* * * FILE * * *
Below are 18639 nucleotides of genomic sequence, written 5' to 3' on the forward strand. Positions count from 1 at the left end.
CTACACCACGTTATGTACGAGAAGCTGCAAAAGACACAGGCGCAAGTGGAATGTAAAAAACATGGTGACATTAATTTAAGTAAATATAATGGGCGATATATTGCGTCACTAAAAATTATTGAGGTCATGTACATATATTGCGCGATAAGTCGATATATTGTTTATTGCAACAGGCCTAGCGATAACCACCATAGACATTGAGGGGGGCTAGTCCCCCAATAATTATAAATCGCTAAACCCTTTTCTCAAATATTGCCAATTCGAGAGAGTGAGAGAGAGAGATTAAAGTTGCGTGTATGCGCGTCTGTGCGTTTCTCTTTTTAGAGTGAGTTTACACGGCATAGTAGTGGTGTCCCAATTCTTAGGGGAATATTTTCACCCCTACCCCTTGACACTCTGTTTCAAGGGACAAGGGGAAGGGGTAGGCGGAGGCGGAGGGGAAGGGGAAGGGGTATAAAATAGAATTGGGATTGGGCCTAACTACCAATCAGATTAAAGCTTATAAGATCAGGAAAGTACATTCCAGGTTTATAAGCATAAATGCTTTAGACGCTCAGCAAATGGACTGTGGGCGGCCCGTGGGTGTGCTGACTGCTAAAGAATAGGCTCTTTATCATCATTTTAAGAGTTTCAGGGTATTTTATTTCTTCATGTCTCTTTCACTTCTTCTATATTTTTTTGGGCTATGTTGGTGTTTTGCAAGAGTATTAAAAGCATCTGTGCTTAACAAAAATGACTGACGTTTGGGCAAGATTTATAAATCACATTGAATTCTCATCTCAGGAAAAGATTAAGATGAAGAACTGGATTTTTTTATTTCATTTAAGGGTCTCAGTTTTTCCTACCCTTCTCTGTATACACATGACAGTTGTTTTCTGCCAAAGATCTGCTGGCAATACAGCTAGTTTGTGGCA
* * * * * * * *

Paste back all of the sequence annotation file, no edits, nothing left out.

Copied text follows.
Below are 18639 nucleotides of genomic sequence, written 5' to 3' on the forward strand. Positions count from 1 at the left end.
CTACACCACGTTATGTACGAGAAGCTGCAAAAGACACAGGCGCAAGTGGAATGTAAAAAACATGGTGACATTAATTTAAGTAAATATAATGGGCGATATATTGCGTCACTAAAAATTATTGAGGTCATGTACATATATTGCGCGATAAGTCGATATATTGTTTATTGCAACAGGCCTAGCGATAACCACCATAGACATTGAGGGGGGCTAGTCCCCCAATAATTATAAATCGCTAAACCCTTTTCTCAAATATTGCCAATTCGAGAGAGTGAGAGAGAGAGATTAAAGTTGCGTGTATGCGCGTCTGTGCGTTTCTCTTTTTAGAGTGAGTTTACACGGCATAGTAGTGGTGTCCCAATTCTTAGGGGAATATTTTCACCCCTACCCCTTGACACTCTGTTTCAAGGGACAAGGGGAAGGGGTAGGCGGAGGCGGAGGGGAAGGGGAAGGGGTATAAAATAGAATTGGGATTGGGCCTAACTACCAATCAGATTAAAGCTTATAAGATCAGGAAAGTACATTCCAGGTTTATAAGCATAAATGCTTTAGACGCTCAGCAAATGGACTGTGGGCGGCCCGTGGGTGTGCTGACTGCTAAAGAATAGGCTCTTTATCATCATTTTAAGAGTTTCAGGGTATTTTATTTCTTCATGTCTCTTTCACTTCTTCTATATTTTTTTGGGCTATGTTGGTGTTTTGCAAGAGTATTAAAAGCATCTGTGCTTAACAAAAATGACTGACGTTTGGGCAAGATTTATAAATCACATTGAATTCTCATCTCAGGAAAAGATTAAGATGAAGAACTGGATTTTTTTATTTCATTTAAGGGTCTCAGTTTTTCCTACCCTTCTCTGTATACACATGACAGTTGTTTTCTGCCAAAGATCTGCTGGCAATACAGCTAGTTTGTGGCA